How to Study for a Vocab Quiz

Strategies for Learning Those Words!

Every time you have a new unit in class, your teacher gives you a list of vocabulary words to learn. Until now, though, you haven't found a great way to study for a vocab quiz, so you never seem to get them all quite right. You need a strategy!

Your first step is to ask your teacher what type of vocabulary quiz you'll be getting. It could be matching, fill-in-the-blank, multiple choice, or even a straight "write the definition" kind of quiz. Each type of quiz will require a different level of knowledge, so before you go home to study, ask your teacher which quiz type he or she will be using. Then, you'll know how to best prepare for your vocab quiz!

The Matching/Multiple Choice Vocab Quiz: A Police Line-Up

Police Lineup
Getty Images | John Lund

Skill Tested: Recognition of a definition.

If you get a matching quiz, where all the words are lined up on one side and the definitions are listed on the other or a multiple choice quiz, where you’re given the vocab word with 4-5 definitions below it, then you have just received the easiest vocabulary quiz around. The only thing you're truly being tested on is whether or not you can identify the definition of a word when compared to others. It's kind of like being able to ID the guy who stole your cash in a police line-up. You might not have been able to draw a picture of the guy – your memory wasn't that great – but you could probably pick him out of a line-up when compared to others.

Study Method: Association.

Studying for a matching quiz is pretty simple. You'll need to remember one or two key words or phrases from the definition to associate with the vocabulary word. (Kind of like remembering that the thief had a scar on his cheek and a tattoo on his neck.) Let's say one of your vocab words and definitions is this:

modicum (noun): a small, modest or meager amount. A little bit.

To remember it, all you'll need to do is associate the "mod" in modicum with the "mod" in moderate: "Modicum is a moderate amount." If you need to, draw a picture of a tiny modicum at the bottom of a cup to illustrate the phrase. During the vocab quiz, look for your associated word in the definition list and you're done!

The Fill-In-The-Blank Vocab Quiz: Finding the Right Drill Bit

Drill bits
Getty Images | Adam Drobiec

Skill Tested: Comprehension of the word's part of speech and definition.

The fill-in-the-blank vocabulary quiz is quite a bit more complicated than the matching quiz. Here, you'll be given a set of sentences and will need to input the vocabulary word into the sentences appropriately. To do that, you'll have to understand the word's part of speech (noun, verb, adjective, etc.) along with the word's definition. It's like having to choose the correct drill bit for a drill; the bit has to be the correct type and size for the job!

Study Method: Synonyms and Sentences.

Let's say you have these two vocabulary words and definitions:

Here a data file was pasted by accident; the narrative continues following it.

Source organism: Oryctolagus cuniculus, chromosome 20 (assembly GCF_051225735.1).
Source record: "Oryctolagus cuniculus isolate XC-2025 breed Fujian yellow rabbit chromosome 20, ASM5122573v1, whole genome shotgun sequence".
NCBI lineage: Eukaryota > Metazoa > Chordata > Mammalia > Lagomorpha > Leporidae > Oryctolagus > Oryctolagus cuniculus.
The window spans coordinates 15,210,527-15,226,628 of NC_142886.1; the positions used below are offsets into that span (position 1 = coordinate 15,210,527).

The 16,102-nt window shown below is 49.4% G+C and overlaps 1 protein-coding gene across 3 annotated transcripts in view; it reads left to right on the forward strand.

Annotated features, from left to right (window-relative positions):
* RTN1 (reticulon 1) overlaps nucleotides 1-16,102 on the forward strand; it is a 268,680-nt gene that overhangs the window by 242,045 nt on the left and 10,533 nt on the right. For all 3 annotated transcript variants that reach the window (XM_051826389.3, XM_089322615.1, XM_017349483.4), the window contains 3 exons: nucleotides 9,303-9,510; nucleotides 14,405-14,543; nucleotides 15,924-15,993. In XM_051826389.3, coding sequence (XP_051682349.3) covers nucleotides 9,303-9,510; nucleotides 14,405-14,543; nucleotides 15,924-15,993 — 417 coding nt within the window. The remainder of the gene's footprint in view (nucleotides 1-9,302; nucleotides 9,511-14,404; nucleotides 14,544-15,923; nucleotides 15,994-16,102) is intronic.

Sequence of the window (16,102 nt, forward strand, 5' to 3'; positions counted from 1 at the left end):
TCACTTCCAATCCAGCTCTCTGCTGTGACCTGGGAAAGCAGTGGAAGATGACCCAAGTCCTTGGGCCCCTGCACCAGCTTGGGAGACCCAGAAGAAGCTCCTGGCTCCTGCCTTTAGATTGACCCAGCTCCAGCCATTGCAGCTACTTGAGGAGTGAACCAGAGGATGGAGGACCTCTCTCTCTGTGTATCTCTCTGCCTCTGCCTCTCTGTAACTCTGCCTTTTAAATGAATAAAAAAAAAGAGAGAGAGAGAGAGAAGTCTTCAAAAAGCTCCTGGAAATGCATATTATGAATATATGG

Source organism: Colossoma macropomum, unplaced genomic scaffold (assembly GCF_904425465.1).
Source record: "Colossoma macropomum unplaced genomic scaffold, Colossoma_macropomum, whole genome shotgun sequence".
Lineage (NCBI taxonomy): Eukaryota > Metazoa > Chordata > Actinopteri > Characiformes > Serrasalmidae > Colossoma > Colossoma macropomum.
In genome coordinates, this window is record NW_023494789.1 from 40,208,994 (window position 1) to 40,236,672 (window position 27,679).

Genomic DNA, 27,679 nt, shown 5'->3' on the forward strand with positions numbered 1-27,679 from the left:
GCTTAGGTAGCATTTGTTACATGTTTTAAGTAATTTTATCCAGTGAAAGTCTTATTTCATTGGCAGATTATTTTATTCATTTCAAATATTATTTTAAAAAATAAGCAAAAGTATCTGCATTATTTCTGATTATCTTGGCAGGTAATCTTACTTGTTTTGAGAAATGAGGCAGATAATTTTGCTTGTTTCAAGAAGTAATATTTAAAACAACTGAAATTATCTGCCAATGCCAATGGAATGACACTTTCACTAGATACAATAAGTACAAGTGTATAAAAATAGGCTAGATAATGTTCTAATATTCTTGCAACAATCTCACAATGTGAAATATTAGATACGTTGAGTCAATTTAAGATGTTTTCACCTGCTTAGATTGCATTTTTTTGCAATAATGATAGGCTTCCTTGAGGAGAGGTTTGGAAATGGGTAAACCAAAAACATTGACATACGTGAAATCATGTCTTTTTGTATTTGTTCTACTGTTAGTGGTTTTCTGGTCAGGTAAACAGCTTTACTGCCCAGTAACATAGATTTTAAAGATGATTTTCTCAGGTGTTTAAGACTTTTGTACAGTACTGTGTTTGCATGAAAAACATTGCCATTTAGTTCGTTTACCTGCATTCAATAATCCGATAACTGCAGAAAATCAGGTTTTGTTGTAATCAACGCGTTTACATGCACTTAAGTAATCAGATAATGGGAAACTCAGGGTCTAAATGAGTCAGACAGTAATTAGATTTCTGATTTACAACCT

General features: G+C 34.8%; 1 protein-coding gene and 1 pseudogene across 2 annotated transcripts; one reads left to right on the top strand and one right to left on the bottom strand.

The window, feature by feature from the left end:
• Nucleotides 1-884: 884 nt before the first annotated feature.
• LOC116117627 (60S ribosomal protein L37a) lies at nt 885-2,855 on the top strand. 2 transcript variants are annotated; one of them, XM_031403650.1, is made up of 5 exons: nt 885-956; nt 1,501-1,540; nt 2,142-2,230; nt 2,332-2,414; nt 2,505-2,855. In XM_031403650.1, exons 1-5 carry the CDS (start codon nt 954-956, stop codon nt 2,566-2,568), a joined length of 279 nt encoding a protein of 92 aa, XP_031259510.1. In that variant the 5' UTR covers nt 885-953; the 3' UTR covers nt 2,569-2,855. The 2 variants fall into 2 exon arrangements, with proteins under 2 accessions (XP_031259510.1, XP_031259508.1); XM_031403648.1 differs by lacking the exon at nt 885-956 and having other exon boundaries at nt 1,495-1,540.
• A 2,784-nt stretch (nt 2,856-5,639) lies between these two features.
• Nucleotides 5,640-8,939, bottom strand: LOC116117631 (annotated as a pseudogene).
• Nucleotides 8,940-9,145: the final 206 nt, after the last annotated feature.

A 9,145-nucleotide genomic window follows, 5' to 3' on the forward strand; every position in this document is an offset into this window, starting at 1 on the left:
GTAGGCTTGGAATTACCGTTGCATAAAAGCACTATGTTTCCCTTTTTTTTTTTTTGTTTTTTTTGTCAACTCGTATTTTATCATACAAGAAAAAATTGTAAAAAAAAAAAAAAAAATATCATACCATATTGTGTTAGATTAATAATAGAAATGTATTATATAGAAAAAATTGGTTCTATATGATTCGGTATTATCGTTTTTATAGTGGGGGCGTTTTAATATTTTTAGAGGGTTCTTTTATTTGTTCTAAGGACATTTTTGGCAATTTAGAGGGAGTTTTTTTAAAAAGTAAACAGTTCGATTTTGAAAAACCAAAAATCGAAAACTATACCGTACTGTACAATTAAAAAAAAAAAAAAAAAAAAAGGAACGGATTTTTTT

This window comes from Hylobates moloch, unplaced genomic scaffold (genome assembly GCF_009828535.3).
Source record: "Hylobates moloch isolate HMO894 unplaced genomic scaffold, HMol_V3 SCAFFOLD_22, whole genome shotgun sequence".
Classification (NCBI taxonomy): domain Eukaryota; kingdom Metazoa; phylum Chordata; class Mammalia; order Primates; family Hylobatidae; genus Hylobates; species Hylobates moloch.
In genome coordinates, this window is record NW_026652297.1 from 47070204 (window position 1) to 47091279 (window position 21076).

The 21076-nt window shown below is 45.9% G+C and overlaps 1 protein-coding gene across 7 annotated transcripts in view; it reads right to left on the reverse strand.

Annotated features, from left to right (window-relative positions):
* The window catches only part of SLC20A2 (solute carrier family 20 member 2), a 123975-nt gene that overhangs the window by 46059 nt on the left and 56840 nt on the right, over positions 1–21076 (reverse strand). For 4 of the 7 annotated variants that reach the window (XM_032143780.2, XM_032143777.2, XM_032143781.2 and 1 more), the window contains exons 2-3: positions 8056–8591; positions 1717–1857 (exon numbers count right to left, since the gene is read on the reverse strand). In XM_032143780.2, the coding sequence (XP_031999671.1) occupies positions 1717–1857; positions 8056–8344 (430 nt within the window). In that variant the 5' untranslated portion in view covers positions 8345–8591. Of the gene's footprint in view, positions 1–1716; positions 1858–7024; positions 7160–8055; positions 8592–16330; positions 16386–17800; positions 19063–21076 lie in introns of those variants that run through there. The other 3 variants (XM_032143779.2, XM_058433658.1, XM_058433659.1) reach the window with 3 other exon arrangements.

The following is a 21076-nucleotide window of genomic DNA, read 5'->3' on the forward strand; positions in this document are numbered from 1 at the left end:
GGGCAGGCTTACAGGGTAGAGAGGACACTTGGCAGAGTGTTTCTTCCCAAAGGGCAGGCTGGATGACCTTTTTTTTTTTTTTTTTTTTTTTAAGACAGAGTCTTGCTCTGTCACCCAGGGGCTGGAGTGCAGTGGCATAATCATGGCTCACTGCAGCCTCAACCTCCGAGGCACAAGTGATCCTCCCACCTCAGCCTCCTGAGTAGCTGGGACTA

modicum (noun): a small, modest or meager amount. A little bit.
paltry (adj.): measly, inconsequential, trivial.

They're both similar, but only one will fit correctly into this sentence: “She gathered a __________ sum of self-respect after falling during her routine, bowed, and left the stage with the other dancers.” If you disregard the definitions altogether (since they’re similar) the correct choice is “paltry” since the word here needs to be an adjective to describe the noun, “sum”. “Modicum” won’t work because it is a noun and nouns don’t describe other nouns.

If you’re not a grammar master, then this could be tough to do without a strategy. Here’s a great way to remember how the vocab words function in a sentence: find 2-3 familiar synonyms or synonymous phrases for each word (thesaurus.com works well!) and write sentences with your vocab word and the synonyms.

For instance, "modicum” is synonymous with “little bit” or “smidge”, and paltry is synonymous with “tiny” or “eensie”. Check to make sure the words you’ve chosen have the same part of speech (paltry, tiny and eensie are all adjectives). Write the same sentence three times using your vocab words and the synonyms: “He gave me a tiny scoop of ice cream. He gave me an eensie scoop of ice cream. He gave me a paltry scoop of ice cream.” On vocab quiz day, you’ll be able to remember how to use those words in a sentence properly.

The Written Vocab Quiz: Sketching the Bad Guy

Review the flashcards on the day of the test
Getty Images | Phillip Nemenz

Skill Tested: Memory.

If your teacher speaks the vocab word aloud and has you write the word and the definition, then you’re not really being tested on vocabulary; you’re being tested on whether or not you can memorize things. It’s kinda like being asked to draw a picture of the guy who robbed you after memorizing his features. This is tough for students who like to wait until the day of the test to study, because it’s difficult to memorize something in just a few hours.

Study Method: Flashcards and Repetition.

For this kind of vocab quiz, you’ll need to create vocabulary flashcards, and find a study partner to quiz you every night until quiz day. It’s best to create the flashcards as soon as you’re given the list because the more repetition you can manage, the better you’ll remember. Make sure you find a study partner who is serious about helping you. Nothing is worse than sitting down to study with someone who doesn’t care whether you pass or fail!